These QBs saw an increase of, on average, 3 passing touchdowns from their first year to their second year. Kaepernick had the biggest jump, as he threw 11 more TDs. Wilson threw the same amount of TDs in year two as he did on year one. The big takeaway from this is that, their TD to INT ratio decreased only slightly. During their rookie years, and I’ll expand on this further, these QBs threw a combined 100 TDs and 65 INTs. This gives them a TD:INT ratio of approximately 1.5 to 1. This means that the QBs threw 3 TDs for every two interceptions they threw. It’s not terrible, but it’s absolutely not not franchise QB level.  During their second year, they threw 117 combined TDs and 63 interceptions. This bumps the ratio to approximately 1.9 to 1. This means that, approximately for every 4 TDs they’d throw you could bank on 2 interceptions. This is substantially better; in fact, it’s very close to the TD:INT ratio for Tom Brady from last year (2.2:1).

Yards/Yards Per Attempt/ Yards Per Completion:
On average, these QBs averaged 2,858 yards during their first years. They averaged 7.4 yards per attempt and 12.5 yards per completion. In their second years, the yards number went up by almost 500 yards for an average of 3,286. They averaged 6.9 yards per attempt in their second year, which is a full half yard less than what they attempted in their first year. The yards per completion, also, went down during the second year as it decreased to 12 yards per completion, a full half yard down from their first year on average.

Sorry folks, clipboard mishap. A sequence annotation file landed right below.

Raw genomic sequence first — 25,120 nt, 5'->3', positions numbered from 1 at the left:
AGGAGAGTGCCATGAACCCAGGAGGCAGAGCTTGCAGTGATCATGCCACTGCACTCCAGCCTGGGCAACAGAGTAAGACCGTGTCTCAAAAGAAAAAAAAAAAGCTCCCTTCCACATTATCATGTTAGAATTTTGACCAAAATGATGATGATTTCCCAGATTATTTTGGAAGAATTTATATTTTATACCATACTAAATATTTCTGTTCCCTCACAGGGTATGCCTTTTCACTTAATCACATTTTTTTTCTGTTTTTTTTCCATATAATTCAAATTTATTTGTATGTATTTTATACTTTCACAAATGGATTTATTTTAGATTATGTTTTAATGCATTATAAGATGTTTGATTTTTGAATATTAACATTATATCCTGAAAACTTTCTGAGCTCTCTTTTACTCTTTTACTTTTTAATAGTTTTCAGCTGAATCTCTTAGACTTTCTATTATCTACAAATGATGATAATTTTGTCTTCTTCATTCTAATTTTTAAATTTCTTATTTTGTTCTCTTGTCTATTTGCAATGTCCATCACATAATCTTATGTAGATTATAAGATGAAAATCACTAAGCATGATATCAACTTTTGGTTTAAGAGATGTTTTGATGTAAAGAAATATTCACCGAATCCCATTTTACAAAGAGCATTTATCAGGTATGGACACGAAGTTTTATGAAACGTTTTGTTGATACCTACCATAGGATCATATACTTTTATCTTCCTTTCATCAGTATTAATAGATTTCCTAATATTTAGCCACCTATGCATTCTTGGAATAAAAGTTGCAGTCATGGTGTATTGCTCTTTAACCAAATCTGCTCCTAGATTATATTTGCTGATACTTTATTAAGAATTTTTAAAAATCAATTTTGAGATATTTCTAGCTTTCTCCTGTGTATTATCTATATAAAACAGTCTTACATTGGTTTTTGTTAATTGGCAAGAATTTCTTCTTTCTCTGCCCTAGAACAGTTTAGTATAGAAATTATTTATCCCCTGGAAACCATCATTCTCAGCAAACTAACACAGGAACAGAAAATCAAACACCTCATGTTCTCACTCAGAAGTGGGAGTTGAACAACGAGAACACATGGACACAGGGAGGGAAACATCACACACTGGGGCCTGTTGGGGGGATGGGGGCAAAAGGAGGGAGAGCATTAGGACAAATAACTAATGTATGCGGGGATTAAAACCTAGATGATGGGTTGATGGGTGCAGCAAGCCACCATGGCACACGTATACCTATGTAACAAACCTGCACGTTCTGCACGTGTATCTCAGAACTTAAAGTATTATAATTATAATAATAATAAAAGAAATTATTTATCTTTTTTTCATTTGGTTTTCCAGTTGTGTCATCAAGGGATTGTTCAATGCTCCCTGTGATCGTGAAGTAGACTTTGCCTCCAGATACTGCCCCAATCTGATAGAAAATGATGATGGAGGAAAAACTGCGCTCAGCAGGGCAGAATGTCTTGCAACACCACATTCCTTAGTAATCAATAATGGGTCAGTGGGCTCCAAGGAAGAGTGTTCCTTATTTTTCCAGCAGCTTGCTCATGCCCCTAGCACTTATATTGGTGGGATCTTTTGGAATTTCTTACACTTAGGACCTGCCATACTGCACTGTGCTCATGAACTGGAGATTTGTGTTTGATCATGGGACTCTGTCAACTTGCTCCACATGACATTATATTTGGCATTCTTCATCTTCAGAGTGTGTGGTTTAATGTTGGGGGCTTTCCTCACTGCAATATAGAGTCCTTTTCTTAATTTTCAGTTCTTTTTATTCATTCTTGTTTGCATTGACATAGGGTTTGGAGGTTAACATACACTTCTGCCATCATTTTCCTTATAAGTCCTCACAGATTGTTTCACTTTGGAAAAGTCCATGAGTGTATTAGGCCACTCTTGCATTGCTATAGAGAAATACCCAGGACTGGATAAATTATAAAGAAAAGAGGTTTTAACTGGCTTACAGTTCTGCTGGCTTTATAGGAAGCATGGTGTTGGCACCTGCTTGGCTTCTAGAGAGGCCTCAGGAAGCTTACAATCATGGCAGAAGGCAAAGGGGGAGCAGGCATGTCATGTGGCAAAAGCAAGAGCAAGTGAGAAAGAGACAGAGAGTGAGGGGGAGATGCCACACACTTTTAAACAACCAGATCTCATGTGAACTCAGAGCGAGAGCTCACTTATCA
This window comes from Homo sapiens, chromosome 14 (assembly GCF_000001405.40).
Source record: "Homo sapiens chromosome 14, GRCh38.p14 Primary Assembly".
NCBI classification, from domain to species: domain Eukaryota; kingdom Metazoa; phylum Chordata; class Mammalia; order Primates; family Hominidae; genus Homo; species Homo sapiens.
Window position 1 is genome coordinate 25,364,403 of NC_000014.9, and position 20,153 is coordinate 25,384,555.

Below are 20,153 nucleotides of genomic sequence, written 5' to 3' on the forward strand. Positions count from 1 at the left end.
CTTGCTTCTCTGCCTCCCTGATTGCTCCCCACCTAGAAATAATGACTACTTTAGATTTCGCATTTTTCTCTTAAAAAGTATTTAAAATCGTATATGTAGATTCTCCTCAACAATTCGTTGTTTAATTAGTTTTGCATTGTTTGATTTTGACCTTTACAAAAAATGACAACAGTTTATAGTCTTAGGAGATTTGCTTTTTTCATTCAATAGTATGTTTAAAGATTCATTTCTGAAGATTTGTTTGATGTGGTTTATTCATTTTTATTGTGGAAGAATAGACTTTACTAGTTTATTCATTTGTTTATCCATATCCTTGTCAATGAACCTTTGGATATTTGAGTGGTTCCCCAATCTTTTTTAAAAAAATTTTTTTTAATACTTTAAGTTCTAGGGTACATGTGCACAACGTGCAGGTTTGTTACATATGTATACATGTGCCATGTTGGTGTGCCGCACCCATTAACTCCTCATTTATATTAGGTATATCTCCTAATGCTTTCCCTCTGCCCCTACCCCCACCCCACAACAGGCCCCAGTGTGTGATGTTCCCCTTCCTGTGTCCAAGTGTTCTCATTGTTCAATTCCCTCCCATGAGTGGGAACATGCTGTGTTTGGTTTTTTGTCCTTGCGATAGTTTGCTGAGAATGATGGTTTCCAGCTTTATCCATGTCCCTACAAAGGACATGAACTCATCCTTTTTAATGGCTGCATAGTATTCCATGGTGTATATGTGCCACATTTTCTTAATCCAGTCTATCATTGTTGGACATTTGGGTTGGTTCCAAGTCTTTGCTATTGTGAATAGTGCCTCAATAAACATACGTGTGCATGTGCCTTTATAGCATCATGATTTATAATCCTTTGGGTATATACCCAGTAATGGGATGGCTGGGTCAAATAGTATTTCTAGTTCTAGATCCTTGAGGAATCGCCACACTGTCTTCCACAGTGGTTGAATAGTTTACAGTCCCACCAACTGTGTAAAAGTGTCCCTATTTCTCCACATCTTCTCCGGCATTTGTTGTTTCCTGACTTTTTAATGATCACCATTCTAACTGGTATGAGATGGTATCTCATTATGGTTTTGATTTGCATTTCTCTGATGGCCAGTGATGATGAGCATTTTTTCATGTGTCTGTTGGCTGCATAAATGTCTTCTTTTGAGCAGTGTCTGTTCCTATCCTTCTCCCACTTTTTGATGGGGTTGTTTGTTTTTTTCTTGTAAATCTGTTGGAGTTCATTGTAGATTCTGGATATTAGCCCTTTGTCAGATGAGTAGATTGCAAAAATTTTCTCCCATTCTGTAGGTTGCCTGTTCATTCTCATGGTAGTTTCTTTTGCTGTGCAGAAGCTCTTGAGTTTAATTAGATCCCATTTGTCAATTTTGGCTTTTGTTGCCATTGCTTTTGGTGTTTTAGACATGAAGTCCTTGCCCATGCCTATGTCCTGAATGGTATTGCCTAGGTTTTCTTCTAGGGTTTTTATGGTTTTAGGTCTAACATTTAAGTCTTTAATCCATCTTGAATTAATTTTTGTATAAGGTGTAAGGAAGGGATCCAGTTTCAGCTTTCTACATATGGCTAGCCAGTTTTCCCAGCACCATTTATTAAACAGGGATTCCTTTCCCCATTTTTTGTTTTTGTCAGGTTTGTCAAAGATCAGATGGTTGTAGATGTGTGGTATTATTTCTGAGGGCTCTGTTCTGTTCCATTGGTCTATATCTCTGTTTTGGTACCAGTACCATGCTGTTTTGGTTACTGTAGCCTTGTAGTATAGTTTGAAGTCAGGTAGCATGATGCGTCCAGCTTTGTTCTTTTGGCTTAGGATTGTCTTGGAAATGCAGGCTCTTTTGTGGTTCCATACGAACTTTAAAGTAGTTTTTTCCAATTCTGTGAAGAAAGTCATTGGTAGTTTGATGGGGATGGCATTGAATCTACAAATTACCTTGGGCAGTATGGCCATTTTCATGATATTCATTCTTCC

I’m a firm believer that a QB needs to be measured by the amount of wins he leads his team to. I know that there are 53 guys responsible for a win, but I’ve seen franchise QBs elevate their teams to wins that they probably had no reason to claim on paper. Every QB increased their win total from their first year to their second, with the exception of Matt Ryan. They increased their team win totals by almost two full wins during their second year.

What Does This Mean For Geno Smith:
If we take all of those averages and apply them to Geno’s rookie year, his stat line for 2014 should be as follows:

314 completions/558 attempts, 56% completion percentage, 15 TDs, 8 INTs, 3474 Yards, 11.8 YPC, 6.4 YPA, Jets win 10 games

The Jets have added Eric Decker in free agency, Jalen Saunders and Jace Amaro in the draft, and they’ll have David Nelson and Jeremy Kerley presumably for longer than they had them last year. They’ve also improved their running game (and screen game) with the addition of Chris Johnson. The game should start to slow down for him this year, but you should still expect some hiccups from Geno as well. Here’s my predicted stat line for him this year. Feel free to favorite and come back and ridicule me if I’m wrong.

Geno’s 2014, according to DO:
320 completions/520 attempts, 61% completion percentage, 3,800 Yards, 29 TDs, 14 INTs, 14.1 YPC, 7.7 YPA, 11 wins

Author: Dalbin Osorio

Dalbin Osorio is a Case Planner for Graham-Windham, New York's oldest child welfare agency. He is, also, a student at the Silberman School of Social Work at Hunter College. Dalbin graduated from Monroe College with a degree in Business Administration. A 3 sport utility man in high school (think a mix of Jerome WIlliams, Brad Smith, and Jayson Nix), he joined TOJ in 2013.